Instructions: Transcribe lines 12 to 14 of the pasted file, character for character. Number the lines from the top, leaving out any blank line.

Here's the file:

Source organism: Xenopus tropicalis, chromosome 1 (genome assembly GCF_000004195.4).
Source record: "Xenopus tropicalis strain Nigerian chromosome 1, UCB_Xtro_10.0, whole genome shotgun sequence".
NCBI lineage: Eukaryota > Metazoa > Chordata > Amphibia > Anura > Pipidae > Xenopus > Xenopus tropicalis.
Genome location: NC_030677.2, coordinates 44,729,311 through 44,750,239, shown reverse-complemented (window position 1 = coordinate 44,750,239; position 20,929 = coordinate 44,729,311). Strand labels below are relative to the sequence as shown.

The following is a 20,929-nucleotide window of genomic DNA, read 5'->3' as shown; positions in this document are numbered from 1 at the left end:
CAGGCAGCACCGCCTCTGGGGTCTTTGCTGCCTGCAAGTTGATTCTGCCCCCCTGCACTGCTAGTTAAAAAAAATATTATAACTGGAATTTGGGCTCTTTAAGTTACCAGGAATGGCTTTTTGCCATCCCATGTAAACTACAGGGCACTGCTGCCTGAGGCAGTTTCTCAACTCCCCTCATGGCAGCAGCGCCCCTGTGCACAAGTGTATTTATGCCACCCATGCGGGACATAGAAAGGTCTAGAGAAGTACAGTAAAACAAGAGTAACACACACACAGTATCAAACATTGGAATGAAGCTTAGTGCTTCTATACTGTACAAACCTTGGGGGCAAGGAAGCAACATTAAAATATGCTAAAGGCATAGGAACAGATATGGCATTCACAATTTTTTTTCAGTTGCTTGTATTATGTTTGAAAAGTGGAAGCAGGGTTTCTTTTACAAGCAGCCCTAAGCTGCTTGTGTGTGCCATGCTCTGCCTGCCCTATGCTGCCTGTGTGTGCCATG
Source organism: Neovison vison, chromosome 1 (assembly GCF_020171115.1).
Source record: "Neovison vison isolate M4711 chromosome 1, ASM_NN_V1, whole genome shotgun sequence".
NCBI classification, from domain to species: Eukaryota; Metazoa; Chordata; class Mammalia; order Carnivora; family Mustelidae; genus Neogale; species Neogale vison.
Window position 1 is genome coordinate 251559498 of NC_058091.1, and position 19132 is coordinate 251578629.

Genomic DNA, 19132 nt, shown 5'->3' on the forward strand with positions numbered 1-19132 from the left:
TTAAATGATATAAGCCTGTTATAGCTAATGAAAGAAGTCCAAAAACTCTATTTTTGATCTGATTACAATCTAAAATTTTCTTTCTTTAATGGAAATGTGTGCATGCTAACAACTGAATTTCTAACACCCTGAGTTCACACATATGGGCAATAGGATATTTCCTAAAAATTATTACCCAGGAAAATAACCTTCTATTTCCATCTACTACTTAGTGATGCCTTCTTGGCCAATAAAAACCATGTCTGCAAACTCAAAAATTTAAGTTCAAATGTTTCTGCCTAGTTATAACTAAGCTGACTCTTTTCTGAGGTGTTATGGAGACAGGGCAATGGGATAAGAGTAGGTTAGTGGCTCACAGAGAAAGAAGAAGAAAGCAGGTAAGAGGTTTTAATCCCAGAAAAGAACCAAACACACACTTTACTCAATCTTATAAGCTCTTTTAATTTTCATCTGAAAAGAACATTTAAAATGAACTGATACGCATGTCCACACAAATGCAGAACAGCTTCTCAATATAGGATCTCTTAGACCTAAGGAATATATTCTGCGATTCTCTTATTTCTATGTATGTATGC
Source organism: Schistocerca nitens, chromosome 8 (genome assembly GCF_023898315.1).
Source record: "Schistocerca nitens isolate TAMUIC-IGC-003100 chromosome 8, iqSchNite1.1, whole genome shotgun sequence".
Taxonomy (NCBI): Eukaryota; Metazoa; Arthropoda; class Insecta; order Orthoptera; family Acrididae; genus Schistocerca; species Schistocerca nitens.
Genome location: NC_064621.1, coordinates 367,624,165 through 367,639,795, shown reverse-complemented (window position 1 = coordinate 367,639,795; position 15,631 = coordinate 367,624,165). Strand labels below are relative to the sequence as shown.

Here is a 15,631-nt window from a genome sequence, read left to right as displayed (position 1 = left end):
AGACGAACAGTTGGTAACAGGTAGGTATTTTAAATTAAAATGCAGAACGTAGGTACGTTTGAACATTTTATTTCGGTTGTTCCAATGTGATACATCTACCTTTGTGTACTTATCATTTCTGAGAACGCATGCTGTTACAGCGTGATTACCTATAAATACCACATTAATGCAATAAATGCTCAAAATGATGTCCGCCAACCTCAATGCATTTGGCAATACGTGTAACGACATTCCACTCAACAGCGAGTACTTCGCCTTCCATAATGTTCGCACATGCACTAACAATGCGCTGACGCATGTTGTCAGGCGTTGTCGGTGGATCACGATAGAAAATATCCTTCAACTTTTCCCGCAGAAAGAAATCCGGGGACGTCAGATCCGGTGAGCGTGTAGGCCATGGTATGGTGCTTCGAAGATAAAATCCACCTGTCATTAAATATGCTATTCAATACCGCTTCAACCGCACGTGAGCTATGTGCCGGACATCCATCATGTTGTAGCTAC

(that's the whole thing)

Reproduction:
TTAAATGATATAAGCCTGTTATAGCTAATGAAAGAAGTCCAAAAACTCTATTTTTGATCTGATTACAATCTAAAATTTTCTTTCTTTAATGGAAATGTGTGCATGCTAACAACTGAATTTCTAACACCCTGAGTTCACACATATGGGCAATAGGATATTTCCTAAAAATTATTACCCAGGAAAATAACCTTCTATTTCCATCTACTACTTAGTGATGCCTTCTTGGCCAATAAAAACCATGTCTGCAAACTCAAAAATTTAAGTTCAAATGTTTCTGCCTAGTTATAACTAAGCTGACTCTTTTCTGAGGTGTTATGGAGACAGGGCAATGGGATAAGAGTAGGTTAGTGGCTCACAGAGAAAGAAGAAGAAAGCAGGTAAGAGGTTTTAATCCCAGAAAAGAACCAAACACACACTTTACTCAATCTTATAAGCTCTTTTAATTTTCATCTGAAAAGAACATTTAAAATGAACTGATACGCATGTCCACACAAATGCAGAACAGCTTCTCAATATAGGATCTCTTAGACCTAAGGAATATATTCTGCGATTCTCTTATTTCTATGTATGTATGC
Source organism: Schistocerca nitens, chromosome 8 (genome assembly GCF_023898315.1).
Source record: "Schistocerca nitens isolate TAMUIC-IGC-003100 chromosome 8, iqSchNite1.1, whole genome shotgun sequence".